On the urban front, the development partners will support Nepal to improve roads, water supply and sanitation in 29 small towns.

Regarding education, they pledged to help in the construction of 9,000 new classrooms and the employment of 13,000 new temporary teachers.

The donors and the government both emphasized the need for maintaining macro-economic stability, improving the investment climate, regional integration and accelerated inclusive growth and adapting to climate change.

Throughout this complex transition, they said, they would work together for peace, nation-building and capacity-building of the state institutions for the development of Nepal.

They also agreed that after the CA election, a full Nepal Development Forum would be held when the international community could discuss support in the light of progress with implementation. Speaking at a press conference, World Bank country director Sue Goldmark said they would work to provide tangible benefits to the public by interconnecting peace and development.  Bella Bird, head of DFID Nepal, said peace and development should go hand in hand. “The most important factor in development is implementation,” she added.

At the meeting, donors also expressed concern over the fuel shortage, load-shedding and other economic problems.

Again, another report from Kantipur which reports the National Human Rights Commission Report and whose conclusion that there is a gross human rights violation in Nepal.

Unveiling its first report on the human rights situation in the tarai since the start of the ongoing agitation, the National Human Rights Commission (NHRC) said it has documented “gross human rights violations” in eleven troubled tarai districts and has urged the government and concerned parties to ensure people’s basic human rights there.

“People have been deprived of their basis right to life in the districts. What will you call it if not gross human rights violation?” said Yagya Adhikari, chief of the protection division of NHRC, while making public the report at a press meet at NHRC headquarters in Lalitpur.

According to NHRC, the ongoing agitation in tarai has affected daily wage-earners, shopkeepers, educational institutions, industries, transportation and people of all walks of life. Besides, it has seriously curtailed people’s right to free movement and enjoyment of other fundamental rights, Adhikari said.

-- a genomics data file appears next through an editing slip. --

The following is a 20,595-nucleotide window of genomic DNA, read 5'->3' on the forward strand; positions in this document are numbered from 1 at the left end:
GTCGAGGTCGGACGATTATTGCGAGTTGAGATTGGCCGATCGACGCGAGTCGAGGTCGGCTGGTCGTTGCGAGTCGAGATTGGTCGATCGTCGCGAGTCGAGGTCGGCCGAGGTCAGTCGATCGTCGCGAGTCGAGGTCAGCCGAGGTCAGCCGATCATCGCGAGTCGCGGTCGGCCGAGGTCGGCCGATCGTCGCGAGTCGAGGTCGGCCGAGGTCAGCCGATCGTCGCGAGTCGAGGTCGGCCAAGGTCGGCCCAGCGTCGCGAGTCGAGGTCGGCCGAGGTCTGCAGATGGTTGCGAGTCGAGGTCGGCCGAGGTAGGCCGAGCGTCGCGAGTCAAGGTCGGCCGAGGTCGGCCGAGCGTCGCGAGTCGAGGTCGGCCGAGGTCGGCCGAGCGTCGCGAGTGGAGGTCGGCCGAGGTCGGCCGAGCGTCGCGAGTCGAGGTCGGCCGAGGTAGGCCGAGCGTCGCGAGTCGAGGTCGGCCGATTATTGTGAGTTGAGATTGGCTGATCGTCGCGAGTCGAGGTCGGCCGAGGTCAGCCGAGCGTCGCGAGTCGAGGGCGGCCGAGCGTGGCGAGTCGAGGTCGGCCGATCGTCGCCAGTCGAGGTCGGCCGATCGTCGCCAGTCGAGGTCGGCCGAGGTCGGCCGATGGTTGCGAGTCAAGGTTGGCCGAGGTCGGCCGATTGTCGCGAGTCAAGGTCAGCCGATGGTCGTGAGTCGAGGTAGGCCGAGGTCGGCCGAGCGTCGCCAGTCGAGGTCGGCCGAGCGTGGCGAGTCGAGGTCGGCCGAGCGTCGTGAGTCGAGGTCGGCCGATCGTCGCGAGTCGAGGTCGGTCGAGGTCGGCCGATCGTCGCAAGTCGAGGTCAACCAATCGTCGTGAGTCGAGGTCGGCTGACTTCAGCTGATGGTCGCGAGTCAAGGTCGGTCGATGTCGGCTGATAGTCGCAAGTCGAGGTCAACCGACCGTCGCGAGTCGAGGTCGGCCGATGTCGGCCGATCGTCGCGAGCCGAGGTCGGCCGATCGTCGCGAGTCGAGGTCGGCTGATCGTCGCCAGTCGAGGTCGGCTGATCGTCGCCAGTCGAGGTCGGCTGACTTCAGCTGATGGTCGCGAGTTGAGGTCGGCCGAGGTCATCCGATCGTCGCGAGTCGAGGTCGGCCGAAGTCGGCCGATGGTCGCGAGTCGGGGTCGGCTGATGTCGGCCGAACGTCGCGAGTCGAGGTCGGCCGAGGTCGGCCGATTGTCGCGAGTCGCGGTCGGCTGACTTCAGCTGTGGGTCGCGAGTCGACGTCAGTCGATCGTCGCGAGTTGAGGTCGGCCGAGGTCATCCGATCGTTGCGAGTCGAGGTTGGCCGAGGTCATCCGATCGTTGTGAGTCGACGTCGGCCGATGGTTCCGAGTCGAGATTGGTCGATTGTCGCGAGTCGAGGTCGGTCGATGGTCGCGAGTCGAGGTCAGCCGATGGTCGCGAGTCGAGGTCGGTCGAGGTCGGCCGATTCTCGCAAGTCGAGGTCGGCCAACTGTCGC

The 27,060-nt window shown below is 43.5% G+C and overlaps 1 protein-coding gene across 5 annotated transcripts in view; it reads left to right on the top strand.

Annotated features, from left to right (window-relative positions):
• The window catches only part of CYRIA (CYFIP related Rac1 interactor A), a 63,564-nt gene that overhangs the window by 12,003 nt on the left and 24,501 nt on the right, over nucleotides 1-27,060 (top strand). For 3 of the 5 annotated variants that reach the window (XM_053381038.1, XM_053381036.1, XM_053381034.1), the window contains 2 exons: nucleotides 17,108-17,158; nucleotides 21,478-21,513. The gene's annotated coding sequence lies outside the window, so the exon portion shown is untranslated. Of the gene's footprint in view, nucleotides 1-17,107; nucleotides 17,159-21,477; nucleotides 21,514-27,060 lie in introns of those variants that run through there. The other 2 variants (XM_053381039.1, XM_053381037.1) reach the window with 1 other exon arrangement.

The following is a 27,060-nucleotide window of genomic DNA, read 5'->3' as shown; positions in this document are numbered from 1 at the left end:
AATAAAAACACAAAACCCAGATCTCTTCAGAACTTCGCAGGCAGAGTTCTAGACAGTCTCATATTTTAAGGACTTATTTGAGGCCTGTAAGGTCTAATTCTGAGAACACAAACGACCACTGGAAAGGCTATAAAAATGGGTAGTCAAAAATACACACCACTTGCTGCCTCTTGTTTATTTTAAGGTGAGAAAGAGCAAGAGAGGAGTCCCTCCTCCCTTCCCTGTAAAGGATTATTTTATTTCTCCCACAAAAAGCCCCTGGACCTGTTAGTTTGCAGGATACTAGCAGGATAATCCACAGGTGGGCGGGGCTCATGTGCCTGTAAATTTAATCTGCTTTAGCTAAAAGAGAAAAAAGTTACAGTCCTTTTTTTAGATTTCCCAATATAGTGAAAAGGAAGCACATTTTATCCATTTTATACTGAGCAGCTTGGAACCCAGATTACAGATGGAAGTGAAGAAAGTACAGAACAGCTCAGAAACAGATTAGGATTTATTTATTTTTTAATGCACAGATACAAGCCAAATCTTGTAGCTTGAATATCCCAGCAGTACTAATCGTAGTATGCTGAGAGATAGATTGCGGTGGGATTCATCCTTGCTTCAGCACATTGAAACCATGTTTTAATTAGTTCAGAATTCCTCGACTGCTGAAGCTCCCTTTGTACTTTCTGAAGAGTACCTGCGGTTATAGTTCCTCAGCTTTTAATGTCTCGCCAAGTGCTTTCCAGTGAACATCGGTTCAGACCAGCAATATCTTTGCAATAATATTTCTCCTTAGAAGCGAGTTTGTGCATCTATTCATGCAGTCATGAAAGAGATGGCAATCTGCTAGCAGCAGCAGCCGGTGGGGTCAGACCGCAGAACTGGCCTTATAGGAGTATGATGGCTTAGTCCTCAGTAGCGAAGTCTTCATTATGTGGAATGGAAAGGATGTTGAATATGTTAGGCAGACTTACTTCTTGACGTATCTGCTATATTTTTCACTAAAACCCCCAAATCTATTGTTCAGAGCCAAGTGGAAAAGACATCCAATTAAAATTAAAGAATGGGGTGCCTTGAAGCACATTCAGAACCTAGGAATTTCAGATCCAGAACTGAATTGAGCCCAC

Adhikari informed journalists at the press conference that two people were killed allegedly by police and 276 injured till date in the course of the ongoing tarai movement.

“The environment is not conducive for human rights defendants to work fearlessly,” said Madhav Gautam, an NHRC officers who visited some troubled districts to prepare the report. The report has documented human rights situation of Bara, Parsa, Rautahat, Sarlahi, Mahottari, Dhanusha, Saptari, Siraha, Morang, Sunsari and Banke.

Even vehicles of the Office of the UN High Commissioner for Human Rights (OHCHR) and United Nations Mission in Nepal (UNMIN) have been targeted by demonstrators in some places, according to the report. “NHRC condemns the attacks,” said NHRC Chairman Kedar Nath Upadhyay.

Upadhyay further said the national human rights watchdog was concerned by the current crisis of petroleum products and daily consumer goods.

NHRC, in its report, added that security situation in the tarai districts has improved comparatively after the deployment of Special Task Force. “But we have found excessive use of force by the Task Force in some places,” said Gauri Pradhan, a member of NHRC.

In the meantime, NHRC has urged agitating political parties not to use children in their protest programs, while accusing them of forcing minors to participate in their programs.

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3 Responses

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  1. aAkaR said, on February 25, 2008 at 4:33 am

    yes,it’s true….need of rule of law in nepal………..

  2. Nepal Tour said, on March 30, 2010 at 7:59 am

    ya really we should be ready to consult the country for develop in a high rank/, so we have to stand up for making the positive rule and regulation for develop the country land.thanks
    http://www.websnepal.com

  3. Nepal trekking said, on April 10, 2010 at 4:22 am

    In Nepal saying one thing but doing one another thing. it is the main problem. we must fight against this